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Social networking giant Facebook deals with frustrated users who feel it violated their privacy

Many of Facebook's traditionally carefree users are not so happy these days.  The reason for much of their anger was due to Facebook's launch of new tracking software early last month, which loaded users up with an adware platform dubbed Beacon. 

The program tracked information on customer purchases outside of the site and at participating online retailers -- even if the user was logged off of his or her Facebook account.  The software was used to direct ads to the user when he or she was logged into Facebook, which while a bit invasive for some people's taste, seemed innocuous enough. 

Then came the reports that the Beacon platform was doing a bit more than it should have.  The software would post stories about user purchases in the users' news feeds.  Hopefully those CDs and movies you bought weren't a birthday gift (or hopefully your friend doesn't use Facebook) as it might have just been posted for all to see!  This was a typical sort of frustration that faced users, who felt betrayed by Facebook that the company was exposing their private information and purchase in an intrusive manner.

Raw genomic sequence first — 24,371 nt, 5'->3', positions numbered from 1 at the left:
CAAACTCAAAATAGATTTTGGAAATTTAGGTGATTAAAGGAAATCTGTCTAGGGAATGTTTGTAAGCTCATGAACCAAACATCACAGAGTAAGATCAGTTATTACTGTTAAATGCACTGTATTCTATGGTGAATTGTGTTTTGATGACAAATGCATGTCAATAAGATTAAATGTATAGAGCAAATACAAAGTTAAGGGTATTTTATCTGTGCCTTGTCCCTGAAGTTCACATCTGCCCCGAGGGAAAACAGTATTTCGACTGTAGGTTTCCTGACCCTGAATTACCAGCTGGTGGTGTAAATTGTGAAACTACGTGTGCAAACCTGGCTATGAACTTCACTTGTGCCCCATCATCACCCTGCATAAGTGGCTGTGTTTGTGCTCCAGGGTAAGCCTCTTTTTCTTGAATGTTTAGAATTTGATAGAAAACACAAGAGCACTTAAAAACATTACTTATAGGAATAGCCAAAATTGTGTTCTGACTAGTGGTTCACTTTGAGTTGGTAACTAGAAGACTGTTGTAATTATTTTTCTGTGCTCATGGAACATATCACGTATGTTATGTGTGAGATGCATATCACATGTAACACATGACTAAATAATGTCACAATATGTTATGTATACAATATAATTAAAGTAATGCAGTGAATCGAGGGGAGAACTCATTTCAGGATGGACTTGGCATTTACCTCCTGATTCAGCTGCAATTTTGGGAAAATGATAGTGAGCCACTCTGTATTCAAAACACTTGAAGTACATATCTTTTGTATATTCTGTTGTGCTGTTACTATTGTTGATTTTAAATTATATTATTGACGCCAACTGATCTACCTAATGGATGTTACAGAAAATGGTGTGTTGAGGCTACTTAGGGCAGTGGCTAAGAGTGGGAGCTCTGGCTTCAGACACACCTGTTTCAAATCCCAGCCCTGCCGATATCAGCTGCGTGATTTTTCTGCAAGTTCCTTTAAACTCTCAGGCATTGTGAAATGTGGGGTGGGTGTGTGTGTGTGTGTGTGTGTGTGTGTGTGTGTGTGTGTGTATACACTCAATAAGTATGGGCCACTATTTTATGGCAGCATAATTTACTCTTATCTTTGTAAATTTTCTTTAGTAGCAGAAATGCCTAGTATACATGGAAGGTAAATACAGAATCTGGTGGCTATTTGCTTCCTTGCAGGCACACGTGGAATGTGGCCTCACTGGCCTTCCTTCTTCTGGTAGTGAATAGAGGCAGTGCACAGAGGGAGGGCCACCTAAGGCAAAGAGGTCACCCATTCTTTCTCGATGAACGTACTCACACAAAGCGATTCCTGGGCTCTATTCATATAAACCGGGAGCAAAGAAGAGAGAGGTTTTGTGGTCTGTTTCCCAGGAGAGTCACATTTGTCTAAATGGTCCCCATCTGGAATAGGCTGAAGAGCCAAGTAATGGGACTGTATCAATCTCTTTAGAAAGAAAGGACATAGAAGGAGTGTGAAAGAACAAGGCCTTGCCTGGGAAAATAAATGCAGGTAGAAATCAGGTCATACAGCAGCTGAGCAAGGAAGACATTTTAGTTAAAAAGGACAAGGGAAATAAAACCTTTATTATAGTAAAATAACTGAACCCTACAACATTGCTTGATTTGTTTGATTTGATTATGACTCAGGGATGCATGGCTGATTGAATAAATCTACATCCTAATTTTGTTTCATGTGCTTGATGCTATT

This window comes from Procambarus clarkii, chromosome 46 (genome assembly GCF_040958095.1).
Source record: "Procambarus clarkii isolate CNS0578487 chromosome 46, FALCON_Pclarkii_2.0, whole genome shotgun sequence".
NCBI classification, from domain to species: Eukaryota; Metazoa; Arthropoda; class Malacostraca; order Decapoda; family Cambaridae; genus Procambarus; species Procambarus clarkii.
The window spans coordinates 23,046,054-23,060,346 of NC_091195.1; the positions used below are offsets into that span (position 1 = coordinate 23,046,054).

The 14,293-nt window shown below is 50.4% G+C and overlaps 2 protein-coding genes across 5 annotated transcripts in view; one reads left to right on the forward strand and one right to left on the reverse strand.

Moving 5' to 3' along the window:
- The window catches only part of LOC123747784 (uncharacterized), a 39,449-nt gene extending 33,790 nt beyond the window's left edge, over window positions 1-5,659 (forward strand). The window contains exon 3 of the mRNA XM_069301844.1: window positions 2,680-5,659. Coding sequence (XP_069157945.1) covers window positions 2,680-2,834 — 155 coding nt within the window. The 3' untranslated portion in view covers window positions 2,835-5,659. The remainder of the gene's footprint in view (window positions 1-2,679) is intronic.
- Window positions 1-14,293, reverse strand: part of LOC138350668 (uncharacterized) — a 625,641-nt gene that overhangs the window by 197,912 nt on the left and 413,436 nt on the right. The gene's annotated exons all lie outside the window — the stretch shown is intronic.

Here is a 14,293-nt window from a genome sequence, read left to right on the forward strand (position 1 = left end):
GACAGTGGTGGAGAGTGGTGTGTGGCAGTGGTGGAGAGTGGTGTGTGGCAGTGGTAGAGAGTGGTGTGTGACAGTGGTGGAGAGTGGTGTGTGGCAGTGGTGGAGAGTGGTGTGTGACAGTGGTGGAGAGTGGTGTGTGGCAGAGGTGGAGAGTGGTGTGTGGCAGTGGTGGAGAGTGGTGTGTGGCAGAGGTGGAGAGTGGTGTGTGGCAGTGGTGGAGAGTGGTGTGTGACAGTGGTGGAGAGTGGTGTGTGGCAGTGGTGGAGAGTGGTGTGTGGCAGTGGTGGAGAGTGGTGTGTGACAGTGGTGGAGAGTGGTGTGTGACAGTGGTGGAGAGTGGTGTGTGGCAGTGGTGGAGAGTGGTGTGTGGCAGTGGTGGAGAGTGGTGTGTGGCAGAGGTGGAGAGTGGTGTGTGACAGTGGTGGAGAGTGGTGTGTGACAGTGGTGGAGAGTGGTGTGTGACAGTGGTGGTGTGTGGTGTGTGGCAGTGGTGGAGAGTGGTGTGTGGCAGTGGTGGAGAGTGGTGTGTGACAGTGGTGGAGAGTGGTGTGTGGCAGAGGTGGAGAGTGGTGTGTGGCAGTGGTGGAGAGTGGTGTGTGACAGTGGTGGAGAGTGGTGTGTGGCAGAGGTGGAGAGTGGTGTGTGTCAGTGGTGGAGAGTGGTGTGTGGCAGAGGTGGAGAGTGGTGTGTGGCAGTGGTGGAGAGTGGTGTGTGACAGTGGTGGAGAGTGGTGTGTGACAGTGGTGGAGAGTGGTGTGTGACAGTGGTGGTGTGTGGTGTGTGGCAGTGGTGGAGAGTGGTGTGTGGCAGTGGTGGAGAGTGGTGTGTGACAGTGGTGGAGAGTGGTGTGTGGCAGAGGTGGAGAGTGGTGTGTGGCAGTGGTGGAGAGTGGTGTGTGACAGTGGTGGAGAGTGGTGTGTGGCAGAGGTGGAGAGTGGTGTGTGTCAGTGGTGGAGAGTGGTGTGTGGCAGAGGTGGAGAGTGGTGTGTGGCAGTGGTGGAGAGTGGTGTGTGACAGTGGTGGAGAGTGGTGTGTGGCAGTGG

The move even began to generate political pressure, as many people wrote to their political leaders that Facebook was violating their consumer rights.

Facing mounting pressure, Facebook has now backed down halfway.  Now it is changing the service so that news feed still appear, but require a user to click "OK" before they will be posted to feed that the public can see.

Facebook reaffirmed its support of the Beacon platform as a whole, though, saying it felt that the software was respectful of user privacy.

Facebook is developing a bit of a big brother image with moves like this and a major recent investment from Microsoft.  Whether this effects its wild growth has yet to be seen.  Facebook also has faced negative press lately when it was subpoenaed by the New York state Attorney General over solicitation of minors on the site.



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By spluurfg on 12/4/2007 12:02:50 AM , Rating: 3
Really? I would have figured stupid rich people would be the easiest targets.

Also from what I understand, it's one thing to profile people, but another entirely to surreptitiously mine information using adware that installs itself without informing you.

E.g. Google checkout profiles what stuff I buy and gives me some ads. Well, I guess I understood that they were going to know what stuff I purchased since I use them to process payments. Apple iPhone mining your credit card details and purchasing habits and sending it back to Mr. Jobs? Not as well understood, since I thought I was just using the internet on my phone...


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